De Beers Group says it is rolling out the use of advanced driver assistance systems (ADAS) across its operations in southern African, following two phases that saw the technology installed on buses and any vehicles that carry four or more people.
The world’s leading diamond producer places “Putting Safety First Everywhere” as its number one value and has been fatality-free for the past two years, according to Dr Urishanie Govender, De Beers Group Head of Safety and Sustainable Development.
“The application of ADAS aligns with our culture of pioneering brilliance as we equip our operations for FutureSmart Mining,” Dr Govender says. “This exciting initiative has provided another valuable tool for our amazing people on site who are constantly looking for ways to improve our safety performance.”
She highlights that the intervention contributes to the De Beers Group’s critical control management, one of the areas for advancement identified at the company’s regular safety summits.
“Driven by the chief executive officers across the group, the specific focus areas are Competence, Culture, Connectedness, and Cultivating Care to enable everyone to be Ready to Respond to Risks,” she said.
Head of Asset Strategy and Reliability at De Beers Group, Meshal Ruplal, says the first phase of the ADAS initiative saw the technology being installed on buses and any vehicles that carry five or more people. In a second phase, vehicles with four passengers were fitted with the equipment. The technology comprises a range of functionality, including cameras to monitor “harsh and distracted driving”, the company said.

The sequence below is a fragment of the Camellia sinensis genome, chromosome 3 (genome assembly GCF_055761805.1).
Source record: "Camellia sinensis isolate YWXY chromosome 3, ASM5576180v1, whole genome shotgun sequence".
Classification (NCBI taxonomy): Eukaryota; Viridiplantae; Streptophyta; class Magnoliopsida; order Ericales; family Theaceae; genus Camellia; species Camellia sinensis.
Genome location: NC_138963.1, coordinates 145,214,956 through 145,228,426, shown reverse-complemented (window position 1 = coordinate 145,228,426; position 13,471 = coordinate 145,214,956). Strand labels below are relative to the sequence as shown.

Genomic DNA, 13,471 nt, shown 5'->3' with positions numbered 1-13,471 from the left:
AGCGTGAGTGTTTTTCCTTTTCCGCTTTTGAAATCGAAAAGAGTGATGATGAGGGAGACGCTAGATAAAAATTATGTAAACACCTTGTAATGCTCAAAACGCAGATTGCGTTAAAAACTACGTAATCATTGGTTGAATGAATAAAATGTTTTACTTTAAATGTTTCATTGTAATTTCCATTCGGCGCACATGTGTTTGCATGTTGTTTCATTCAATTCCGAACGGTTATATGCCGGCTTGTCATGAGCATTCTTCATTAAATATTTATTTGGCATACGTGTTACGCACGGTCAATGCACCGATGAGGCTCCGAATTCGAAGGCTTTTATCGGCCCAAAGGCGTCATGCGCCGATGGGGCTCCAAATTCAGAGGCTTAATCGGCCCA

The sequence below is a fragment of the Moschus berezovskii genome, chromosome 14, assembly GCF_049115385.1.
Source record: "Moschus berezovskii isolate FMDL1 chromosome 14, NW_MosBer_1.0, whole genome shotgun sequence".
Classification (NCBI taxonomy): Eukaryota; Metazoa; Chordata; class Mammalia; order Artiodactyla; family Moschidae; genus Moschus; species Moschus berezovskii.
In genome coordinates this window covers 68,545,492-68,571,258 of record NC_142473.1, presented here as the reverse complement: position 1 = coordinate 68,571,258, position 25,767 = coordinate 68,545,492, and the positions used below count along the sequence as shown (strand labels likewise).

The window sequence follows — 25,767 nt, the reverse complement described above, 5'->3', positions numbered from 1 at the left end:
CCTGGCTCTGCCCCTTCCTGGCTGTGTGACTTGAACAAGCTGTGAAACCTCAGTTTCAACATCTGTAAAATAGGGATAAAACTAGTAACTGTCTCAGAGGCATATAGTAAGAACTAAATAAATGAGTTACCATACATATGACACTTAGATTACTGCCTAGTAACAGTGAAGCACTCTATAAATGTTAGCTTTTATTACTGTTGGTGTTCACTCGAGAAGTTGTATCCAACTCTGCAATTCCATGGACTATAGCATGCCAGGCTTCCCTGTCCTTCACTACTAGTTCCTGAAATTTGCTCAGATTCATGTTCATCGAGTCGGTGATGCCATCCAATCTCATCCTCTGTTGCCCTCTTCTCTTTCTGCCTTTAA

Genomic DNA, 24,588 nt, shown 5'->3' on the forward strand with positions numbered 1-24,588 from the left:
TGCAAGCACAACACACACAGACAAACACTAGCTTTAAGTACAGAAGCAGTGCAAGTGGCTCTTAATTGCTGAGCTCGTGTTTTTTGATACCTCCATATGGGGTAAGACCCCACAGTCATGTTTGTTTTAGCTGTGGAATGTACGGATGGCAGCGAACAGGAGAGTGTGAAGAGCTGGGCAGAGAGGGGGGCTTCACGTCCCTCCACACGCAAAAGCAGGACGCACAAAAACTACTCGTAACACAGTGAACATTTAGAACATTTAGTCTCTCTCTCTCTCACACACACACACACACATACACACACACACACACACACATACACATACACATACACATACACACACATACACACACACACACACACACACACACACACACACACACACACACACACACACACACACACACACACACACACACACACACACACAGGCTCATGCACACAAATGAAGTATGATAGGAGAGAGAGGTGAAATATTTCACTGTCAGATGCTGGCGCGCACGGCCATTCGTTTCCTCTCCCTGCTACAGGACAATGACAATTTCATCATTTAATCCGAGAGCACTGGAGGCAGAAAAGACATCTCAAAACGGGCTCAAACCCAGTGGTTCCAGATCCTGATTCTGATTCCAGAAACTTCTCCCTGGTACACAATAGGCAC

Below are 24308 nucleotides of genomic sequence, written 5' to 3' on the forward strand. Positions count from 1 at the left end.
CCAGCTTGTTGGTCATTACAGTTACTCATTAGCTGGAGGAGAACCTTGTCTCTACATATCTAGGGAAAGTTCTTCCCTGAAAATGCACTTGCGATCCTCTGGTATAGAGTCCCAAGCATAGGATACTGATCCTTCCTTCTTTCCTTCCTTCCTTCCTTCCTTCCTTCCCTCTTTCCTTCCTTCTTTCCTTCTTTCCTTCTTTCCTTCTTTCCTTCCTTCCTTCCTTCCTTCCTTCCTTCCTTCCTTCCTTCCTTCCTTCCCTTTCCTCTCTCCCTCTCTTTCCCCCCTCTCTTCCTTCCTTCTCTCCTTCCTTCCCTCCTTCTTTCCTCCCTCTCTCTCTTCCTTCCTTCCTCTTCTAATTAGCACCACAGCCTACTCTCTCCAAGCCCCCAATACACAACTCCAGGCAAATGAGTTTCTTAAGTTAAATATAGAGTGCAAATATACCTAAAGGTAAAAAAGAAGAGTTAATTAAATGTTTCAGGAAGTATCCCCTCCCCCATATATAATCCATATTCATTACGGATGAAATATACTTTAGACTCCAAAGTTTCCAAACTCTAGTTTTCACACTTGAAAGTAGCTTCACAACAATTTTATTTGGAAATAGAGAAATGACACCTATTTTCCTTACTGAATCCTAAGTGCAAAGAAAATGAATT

“The camera software can also check on the driver’s eyelid movements and other indicators of drowsiness, and can transmit short video clips to a control room for improved monitoring,” Ruplal says. “It can register infringements like changing lanes without indicating, or crossing a solid barrier line.”
The technology – which has been proven in the trucking industry abroad – assists the driver by checking if there is a safe distance to the vehicle in front, recognising speed limit signs and detecting whether the seat belt is being worn.
“ADAS makes an important contribution to our coaching and training activities, as the data we gather is fed back to drivers to continuously improve their performance,” Ruplal says. “Used as a proactive warning system, the technology has generally received good support from drivers and their trade unions.”
He notes that De Beers Group’s contractors – who assume much of the company’s staff transportation function – have been quick to come on board and align with the ever more stringent safety standards.